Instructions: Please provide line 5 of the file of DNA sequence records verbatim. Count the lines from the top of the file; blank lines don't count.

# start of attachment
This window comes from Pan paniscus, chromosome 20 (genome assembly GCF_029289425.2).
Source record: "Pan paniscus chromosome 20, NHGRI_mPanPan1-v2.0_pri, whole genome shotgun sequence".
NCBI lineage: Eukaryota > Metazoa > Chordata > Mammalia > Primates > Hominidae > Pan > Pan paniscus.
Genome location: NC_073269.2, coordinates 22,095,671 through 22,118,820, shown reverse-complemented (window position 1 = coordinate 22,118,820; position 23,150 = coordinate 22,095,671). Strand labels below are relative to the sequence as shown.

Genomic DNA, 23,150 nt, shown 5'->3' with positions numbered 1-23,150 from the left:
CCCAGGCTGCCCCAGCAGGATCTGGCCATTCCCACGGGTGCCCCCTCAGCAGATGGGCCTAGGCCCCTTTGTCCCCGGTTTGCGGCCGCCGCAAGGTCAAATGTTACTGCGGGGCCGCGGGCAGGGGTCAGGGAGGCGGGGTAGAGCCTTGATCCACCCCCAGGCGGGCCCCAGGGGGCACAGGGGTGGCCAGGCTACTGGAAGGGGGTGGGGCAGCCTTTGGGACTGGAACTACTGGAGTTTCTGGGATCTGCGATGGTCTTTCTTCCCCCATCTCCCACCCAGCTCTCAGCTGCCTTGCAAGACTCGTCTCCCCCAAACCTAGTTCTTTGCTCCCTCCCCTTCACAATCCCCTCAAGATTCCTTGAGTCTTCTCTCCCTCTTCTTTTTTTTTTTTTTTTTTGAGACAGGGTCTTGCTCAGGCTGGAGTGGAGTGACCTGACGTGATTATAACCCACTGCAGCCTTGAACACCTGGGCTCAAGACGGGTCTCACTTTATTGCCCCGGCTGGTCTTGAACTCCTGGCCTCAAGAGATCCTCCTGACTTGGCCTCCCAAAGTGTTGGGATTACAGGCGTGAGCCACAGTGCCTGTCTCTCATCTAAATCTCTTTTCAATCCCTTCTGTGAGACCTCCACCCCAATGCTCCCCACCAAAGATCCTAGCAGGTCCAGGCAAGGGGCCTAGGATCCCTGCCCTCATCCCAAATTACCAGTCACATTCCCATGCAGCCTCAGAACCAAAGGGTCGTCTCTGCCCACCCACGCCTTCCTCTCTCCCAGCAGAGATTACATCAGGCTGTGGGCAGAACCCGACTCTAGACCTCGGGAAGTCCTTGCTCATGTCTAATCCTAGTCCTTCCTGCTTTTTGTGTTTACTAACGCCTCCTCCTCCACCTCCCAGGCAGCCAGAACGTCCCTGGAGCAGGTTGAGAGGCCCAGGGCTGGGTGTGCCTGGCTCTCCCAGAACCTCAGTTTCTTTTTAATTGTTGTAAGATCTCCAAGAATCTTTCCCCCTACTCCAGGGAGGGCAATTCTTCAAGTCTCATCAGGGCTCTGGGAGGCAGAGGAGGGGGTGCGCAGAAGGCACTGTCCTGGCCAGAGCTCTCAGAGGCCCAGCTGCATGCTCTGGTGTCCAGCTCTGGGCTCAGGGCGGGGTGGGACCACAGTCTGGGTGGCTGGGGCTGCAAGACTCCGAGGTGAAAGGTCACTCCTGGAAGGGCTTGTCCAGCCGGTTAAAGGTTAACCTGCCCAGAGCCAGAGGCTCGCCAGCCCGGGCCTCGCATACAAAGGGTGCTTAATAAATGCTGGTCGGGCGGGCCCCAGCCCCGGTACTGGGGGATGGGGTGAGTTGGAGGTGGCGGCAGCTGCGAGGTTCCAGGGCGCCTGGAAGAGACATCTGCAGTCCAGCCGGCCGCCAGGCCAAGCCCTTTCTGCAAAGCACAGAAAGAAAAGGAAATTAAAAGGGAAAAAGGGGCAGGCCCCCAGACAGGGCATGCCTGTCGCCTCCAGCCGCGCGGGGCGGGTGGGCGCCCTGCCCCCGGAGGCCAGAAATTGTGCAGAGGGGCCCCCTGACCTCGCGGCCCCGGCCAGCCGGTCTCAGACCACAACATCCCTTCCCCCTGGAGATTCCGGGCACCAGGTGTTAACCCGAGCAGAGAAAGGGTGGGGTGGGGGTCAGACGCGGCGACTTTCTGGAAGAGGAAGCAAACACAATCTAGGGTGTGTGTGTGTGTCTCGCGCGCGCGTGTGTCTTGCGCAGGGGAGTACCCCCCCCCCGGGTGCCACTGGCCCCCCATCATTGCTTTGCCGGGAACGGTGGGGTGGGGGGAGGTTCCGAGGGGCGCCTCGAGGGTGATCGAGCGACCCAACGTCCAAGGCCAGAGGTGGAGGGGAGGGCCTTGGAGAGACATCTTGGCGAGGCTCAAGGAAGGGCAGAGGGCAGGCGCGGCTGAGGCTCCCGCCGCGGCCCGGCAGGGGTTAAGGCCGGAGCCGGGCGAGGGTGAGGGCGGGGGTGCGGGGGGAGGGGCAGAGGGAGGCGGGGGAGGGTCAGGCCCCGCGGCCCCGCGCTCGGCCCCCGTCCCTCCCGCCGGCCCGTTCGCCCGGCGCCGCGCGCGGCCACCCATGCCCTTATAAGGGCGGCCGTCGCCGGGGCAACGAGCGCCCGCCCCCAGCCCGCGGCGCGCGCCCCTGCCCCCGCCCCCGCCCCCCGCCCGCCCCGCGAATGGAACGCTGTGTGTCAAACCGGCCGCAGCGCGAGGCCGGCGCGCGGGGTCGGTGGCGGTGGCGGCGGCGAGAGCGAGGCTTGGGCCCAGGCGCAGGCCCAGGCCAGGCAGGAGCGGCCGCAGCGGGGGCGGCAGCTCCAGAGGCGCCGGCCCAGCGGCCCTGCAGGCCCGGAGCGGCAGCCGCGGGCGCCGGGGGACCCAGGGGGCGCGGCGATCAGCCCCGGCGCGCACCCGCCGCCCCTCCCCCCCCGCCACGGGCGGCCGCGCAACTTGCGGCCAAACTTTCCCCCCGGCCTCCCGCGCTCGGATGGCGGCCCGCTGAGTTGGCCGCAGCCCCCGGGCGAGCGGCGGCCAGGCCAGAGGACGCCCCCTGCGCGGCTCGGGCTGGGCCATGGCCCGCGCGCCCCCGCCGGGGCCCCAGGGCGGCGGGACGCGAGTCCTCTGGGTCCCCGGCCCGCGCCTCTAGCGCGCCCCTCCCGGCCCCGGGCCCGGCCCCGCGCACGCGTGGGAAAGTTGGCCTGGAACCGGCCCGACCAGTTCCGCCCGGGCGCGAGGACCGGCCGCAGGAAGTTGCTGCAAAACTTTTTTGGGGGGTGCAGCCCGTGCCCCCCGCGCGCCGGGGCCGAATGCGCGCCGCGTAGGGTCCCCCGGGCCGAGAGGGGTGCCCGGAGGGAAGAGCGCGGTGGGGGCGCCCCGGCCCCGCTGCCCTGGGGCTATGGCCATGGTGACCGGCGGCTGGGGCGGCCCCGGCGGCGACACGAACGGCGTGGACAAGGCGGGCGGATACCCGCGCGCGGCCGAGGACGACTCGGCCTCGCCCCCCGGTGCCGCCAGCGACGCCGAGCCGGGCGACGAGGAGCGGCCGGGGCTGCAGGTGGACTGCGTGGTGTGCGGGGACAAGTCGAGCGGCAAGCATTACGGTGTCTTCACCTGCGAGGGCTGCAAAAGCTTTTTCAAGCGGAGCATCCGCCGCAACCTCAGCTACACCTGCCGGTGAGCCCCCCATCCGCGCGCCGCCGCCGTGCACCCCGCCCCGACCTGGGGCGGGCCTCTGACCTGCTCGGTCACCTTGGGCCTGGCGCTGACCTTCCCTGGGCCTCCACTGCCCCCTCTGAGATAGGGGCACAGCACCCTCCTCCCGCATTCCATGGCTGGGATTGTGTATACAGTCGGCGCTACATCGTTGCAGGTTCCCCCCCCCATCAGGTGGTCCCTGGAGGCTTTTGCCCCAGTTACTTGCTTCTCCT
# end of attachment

Genomic DNA, 23,150 nt, shown 5'->3' with positions numbered 1-23,150 from the left: